Mon Oct 29, 2012 8:27 am
Mon Oct 29, 2012 10:20 pm
Spiritual leader Sri Daya Mata dies in US
Washington, Dec 2, 2010 (IANS)
Sri Daya Mata, successor to Indian spiritual leader Paramahansa Yogananda, has passed away after heading the worldwide religious movement founded in 1920 for over half a century. She was 96.
One of the first women in modern history to head an international religious movement, Daya Mata who died Monday in Los Angeles served as president and sanghamata (spiritual leader) of Self-Realization Fellowship/Yogoda Satsanga Society of India (SRF/YSS), founded by Yogananda, author of 'Autobiography of a Yogi'.
Born Faye Wright in Salt Lake City, Utah, Jan 31, 1914, Sri Daya Mata grew up in a Mormon family. Her grandfather, Abraham Reister Wright, was an architect of the Mormon Tabernacle in Salt Lake City and constructed a Tabernacle replica that now resides in the Smithsonian Institute in Washington.
In October 1931, at the age of 17, Daya Mata moved to Los Angeles and joined the Self-Realization Fellowship Monastic Order, according to a press release from the organization.
For more than 20 years, Sri Daya Mata was part of the small circle of his closest disciples, who were with him almost constantly. As his secretary, she was responsible for recording all of his talks, lectures and classes in shorthand.
In 1955, three years after Paramahansa Yogananda's passing, Sri Daya Mata succeeded the late Rajarsi Janakananda as president of the society.
As spiritual successor to Sri Yogananda, she saw to the guidance of SRF/YSS members, the training of monastic disciples who reside in the SRF/YSS ashrams in the US, Germany and India, and to the administration of the many worldwide spiritual and humanitarian services of the organization.
Under Sri Daya Mata's leadership, the society continued to grow significantly. Today there are more than 600 SRF/YSS temples, meditation centres and retreats in over 60 countries, the release said.
Spiritual leader Sri Daya Mata dies in US - Deccan Herald
Tue Oct 30, 2012 6:57 am
drjohncarpenter wrote:Elvis would have been deeply touched by this topic. This kind woman was incredibly important to Elvis in the last 12 years of his life. He adored her, and greatly valued their private visits. It is said she reminded him of his mother, Gladys.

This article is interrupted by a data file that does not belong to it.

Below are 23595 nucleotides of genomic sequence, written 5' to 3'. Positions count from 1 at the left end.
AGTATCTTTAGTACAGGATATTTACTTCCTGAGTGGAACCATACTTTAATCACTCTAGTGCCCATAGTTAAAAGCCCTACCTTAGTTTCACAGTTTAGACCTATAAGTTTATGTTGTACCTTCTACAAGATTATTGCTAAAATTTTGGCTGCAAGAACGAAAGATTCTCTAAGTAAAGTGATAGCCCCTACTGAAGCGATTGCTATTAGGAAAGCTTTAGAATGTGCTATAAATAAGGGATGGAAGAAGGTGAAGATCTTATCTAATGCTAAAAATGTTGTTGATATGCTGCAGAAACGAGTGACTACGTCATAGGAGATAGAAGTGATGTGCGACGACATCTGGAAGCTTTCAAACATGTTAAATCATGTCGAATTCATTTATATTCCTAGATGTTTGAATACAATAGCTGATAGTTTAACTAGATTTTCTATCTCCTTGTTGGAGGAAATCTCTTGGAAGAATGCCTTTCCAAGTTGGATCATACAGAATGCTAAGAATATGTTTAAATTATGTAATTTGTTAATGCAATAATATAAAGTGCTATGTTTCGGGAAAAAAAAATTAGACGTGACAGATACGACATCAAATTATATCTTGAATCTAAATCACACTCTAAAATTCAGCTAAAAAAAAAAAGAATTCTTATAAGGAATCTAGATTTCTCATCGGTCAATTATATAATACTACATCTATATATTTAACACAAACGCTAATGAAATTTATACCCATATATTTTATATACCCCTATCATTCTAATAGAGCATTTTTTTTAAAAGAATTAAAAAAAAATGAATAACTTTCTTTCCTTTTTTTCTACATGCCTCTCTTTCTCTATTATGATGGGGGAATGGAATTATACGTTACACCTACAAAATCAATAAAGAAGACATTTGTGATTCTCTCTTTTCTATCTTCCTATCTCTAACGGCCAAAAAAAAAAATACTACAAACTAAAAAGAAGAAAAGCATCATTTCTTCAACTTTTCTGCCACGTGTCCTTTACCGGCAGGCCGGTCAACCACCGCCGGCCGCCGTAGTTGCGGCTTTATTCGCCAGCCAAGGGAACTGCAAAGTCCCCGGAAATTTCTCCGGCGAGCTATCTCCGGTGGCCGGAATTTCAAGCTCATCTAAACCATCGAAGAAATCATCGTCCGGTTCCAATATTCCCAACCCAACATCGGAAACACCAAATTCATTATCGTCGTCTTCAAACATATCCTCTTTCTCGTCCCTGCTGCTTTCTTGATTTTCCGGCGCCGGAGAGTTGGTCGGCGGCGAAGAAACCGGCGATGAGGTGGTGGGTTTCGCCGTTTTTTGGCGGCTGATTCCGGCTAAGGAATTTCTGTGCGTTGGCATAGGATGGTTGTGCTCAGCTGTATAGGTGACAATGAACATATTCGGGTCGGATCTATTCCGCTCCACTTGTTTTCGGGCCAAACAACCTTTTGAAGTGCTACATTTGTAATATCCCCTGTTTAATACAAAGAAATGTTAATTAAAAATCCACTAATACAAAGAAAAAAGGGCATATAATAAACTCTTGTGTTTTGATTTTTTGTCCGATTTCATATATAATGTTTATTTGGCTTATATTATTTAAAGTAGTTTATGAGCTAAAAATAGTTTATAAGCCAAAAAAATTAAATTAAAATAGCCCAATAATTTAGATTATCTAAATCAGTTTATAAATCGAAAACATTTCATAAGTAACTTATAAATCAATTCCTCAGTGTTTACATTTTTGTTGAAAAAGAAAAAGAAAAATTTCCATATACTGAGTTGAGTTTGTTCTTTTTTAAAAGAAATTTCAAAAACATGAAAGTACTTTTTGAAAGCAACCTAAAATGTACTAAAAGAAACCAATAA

Sri Daya Mata
She passed away not too long ago.
Wed Oct 31, 2012 2:35 am
Wed Oct 31, 2012 2:50 am
josephinebeau wrote:Man this guy was multi layered, just when you think you have a handle on him you remember this was a part of him too. I so wish he had had the strength to get rid of morons like the MM who you know were not supportive of this endeavor to self help. They would have been far too threatened to lose their party boy.
Another thing that gets me is that most of this country has stereotyped Elvis and has no clue about this part of his personality. He was far deeper and more spiritual than Lennon ever thought about being.
Wed Oct 31, 2012 3:09 am
Wed Oct 31, 2012 4:40 pm
Wed Oct 31, 2012 7:03 pm
Suds wrote:His broader spiritual interests are things that Elvis could talk about more easily with Jerry Schiling and Larry Gellar than with others. In fact, I think I read somewhere that Priscilla had gone so far as to burn many of Elvis' books. Is that true? I don't know.
Thu Nov 01, 2012 7:38 am
drjohncarpenter wrote:Suds wrote:His broader spiritual interests are things that Elvis could talk about more easily with Jerry Schiling and Larry Gellar than with others. In fact, I think I read somewhere that Priscilla had gone so far as to burn many of Elvis' books. Is that true? I don't know.
It has been written about in several biographies. Elvis and Priscilla together went and burned a pile of his spiritual books shortly after they were married, and Geller had been banished. It was a weird time for our hero.
Thu Nov 01, 2012 7:43 am
rjm wrote:Elvis's beliefs were wide-ranging and open. As for "publicly," well, he did push that "Impersonal Life" book on so many people, and according to EWH, made Don Rickles read it on stage. Rickles was very uncomfortable, and didn't know what was happening.
Thu Nov 01, 2012 7:45 am
drjohncarpenter wrote:rjm wrote:Elvis's beliefs were wide-ranging and open. As for "publicly," well, he did push that "Impersonal Life" book on so many people, and according to EWH, made Don Rickles read it on stage. Rickles was very uncomfortable, and didn't know what was happening.
An odd, one-off incident on a Las Vegas stage does not in any way equate to expounding in published interviews on spiritual beliefs outside the Christian realm, or recording songs that touch upon same.
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